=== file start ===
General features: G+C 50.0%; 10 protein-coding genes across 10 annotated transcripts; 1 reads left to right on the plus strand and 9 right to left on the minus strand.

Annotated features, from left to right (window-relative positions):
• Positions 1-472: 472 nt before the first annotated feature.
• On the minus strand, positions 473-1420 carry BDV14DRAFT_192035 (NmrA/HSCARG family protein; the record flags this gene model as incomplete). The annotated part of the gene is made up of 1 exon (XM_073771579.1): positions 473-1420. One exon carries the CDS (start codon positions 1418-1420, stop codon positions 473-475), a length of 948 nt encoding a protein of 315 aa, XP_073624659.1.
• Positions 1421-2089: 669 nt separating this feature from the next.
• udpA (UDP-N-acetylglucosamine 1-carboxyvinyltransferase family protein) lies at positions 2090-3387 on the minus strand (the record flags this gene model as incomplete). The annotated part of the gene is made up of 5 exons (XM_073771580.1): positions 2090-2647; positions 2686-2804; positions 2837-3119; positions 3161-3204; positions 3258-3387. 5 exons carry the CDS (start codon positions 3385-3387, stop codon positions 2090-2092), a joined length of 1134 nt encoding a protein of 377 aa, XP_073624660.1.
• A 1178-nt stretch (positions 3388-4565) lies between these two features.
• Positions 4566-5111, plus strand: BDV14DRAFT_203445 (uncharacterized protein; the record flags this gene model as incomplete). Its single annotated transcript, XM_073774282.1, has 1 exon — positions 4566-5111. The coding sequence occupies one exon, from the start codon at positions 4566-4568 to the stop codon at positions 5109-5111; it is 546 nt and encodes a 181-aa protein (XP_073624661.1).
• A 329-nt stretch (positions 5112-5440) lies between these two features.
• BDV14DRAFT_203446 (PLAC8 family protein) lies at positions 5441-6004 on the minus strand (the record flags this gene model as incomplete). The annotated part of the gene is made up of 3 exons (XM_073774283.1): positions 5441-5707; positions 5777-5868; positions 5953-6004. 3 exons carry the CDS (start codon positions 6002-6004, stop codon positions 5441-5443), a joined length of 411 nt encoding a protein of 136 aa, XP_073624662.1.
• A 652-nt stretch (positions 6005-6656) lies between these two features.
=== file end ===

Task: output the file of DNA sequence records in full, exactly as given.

General features: G+C 50.0%; 10 protein-coding genes across 10 annotated transcripts; 1 reads left to right on the plus strand and 9 right to left on the minus strand.

Annotated features, from left to right (window-relative positions):
• Positions 1-472: 472 nt before the first annotated feature.
• On the minus strand, positions 473-1420 carry BDV14DRAFT_192035 (NmrA/HSCARG family protein; the record flags this gene model as incomplete). The annotated part of the gene is made up of 1 exon (XM_073771579.1): positions 473-1420. One exon carries the CDS (start codon positions 1418-1420, stop codon positions 473-475), a length of 948 nt encoding a protein of 315 aa, XP_073624659.1.
• Positions 1421-2089: 669 nt separating this feature from the next.
• udpA (UDP-N-acetylglucosamine 1-carboxyvinyltransferase family protein) lies at positions 2090-3387 on the minus strand (the record flags this gene model as incomplete). The annotated part of the gene is made up of 5 exons (XM_073771580.1): positions 2090-2647; positions 2686-2804; positions 2837-3119; positions 3161-3204; positions 3258-3387. 5 exons carry the CDS (start codon positions 3385-3387, stop codon positions 2090-2092), a joined length of 1134 nt encoding a protein of 377 aa, XP_073624660.1.
• A 1178-nt stretch (positions 3388-4565) lies between these two features.
• Positions 4566-5111, plus strand: BDV14DRAFT_203445 (uncharacterized protein; the record flags this gene model as incomplete). Its single annotated transcript, XM_073774282.1, has 1 exon — positions 4566-5111. The coding sequence occupies one exon, from the start codon at positions 4566-4568 to the stop codon at positions 5109-5111; it is 546 nt and encodes a 181-aa protein (XP_073624661.1).
• A 329-nt stretch (positions 5112-5440) lies between these two features.
• BDV14DRAFT_203446 (PLAC8 family protein) lies at positions 5441-6004 on the minus strand (the record flags this gene model as incomplete). The annotated part of the gene is made up of 3 exons (XM_073774283.1): positions 5441-5707; positions 5777-5868; positions 5953-6004. 3 exons carry the CDS (start codon positions 6002-6004, stop codon positions 5441-5443), a joined length of 411 nt encoding a protein of 136 aa, XP_073624662.1.
• A 652-nt stretch (positions 6005-6656) lies between these two features.